Summary introduction: The diagnosis of recurrent venous thromboembolism (VTE) is a challenge in clinical practice. Our objective was to evaluate the safety of a diagnostic strategy utilizing comparison of diagnostic test results with baseline imaging results to rule out suspected recurrent VTE.
Methods: The REVERSE study was a prospective cohort study whose primary aim was to develop a clinical prediction rule for recurrent VTE. We included and followed patients who completed 5-7 months of anticoagulant therapy after a first unprovoked VTE. Suspected cases of recurrent VTE were assessed according to standardized diagnostic criteria based on comparison of diagnostic test results with those obtained at the time of anticoagulant treatment withdrawal.
Results: Out of the 398 suspected events, a recurrent VTE was diagnosed in 106 cases (26.6%) and excluded in 292 cases. In 76 cases (19%), the diagnosis of recurrent VTE was excluded on the basis of the fact that no significant change on diagnostic imaging was detected when compared to baseline imaging. During the ensuing 3 months, six patients received anticoagulant therapy after recurrent VTE was excluded, and two were lost to follow-up. Eight of 284 remaining patients in whom recurrent VTE had been excluded, who were not treated and who were not lost to follow-up were diagnosed with subsequent VTE (3-month risk, 2.8%; 95% confidence interval, 1.4-5.5%). Six of these eight patients with subsequent recurrent VTE had a known superficial or distal thrombosis at the time of initial suspected recurrent VTE.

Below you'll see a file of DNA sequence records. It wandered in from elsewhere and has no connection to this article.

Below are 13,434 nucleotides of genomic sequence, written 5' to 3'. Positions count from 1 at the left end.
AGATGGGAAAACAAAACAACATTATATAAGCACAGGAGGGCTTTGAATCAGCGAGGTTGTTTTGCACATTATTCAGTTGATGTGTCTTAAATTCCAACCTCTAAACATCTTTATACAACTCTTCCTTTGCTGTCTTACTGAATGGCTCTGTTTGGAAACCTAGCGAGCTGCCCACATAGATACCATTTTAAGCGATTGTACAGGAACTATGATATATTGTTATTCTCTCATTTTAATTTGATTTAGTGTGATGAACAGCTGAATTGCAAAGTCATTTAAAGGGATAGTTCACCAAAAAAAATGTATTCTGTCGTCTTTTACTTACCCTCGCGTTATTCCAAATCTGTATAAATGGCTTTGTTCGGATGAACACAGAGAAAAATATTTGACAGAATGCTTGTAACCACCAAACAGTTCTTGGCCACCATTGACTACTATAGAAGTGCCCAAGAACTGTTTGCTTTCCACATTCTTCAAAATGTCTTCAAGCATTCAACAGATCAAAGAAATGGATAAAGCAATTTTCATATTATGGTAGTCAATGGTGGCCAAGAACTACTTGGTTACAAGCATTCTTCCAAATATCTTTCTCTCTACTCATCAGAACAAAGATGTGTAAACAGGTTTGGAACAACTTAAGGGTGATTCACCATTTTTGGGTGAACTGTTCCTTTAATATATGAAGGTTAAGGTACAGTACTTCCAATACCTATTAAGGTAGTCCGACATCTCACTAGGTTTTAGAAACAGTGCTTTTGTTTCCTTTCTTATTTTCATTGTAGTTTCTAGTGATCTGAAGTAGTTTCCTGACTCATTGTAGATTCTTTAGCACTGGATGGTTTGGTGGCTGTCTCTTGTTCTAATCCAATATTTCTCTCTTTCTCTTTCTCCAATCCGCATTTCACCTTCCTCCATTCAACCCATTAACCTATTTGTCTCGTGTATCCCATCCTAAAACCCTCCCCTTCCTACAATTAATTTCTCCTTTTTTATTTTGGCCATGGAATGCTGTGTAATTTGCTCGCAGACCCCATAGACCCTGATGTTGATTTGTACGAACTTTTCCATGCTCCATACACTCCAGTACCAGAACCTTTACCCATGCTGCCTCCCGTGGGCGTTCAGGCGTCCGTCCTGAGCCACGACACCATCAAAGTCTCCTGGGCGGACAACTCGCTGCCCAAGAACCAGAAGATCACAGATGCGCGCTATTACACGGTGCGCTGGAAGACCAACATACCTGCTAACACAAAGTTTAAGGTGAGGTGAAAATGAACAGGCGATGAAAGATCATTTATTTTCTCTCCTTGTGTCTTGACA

Conclusion: A diagnostic strategy comparing diagnostic test results obtained at the time of the suspected recurrent event with those obtained at baseline can safely and effectively rule out recurrent VTE in a significant proportion of patients. Registered at http://www.clinicaltrials.gov identifier: NCT00261014.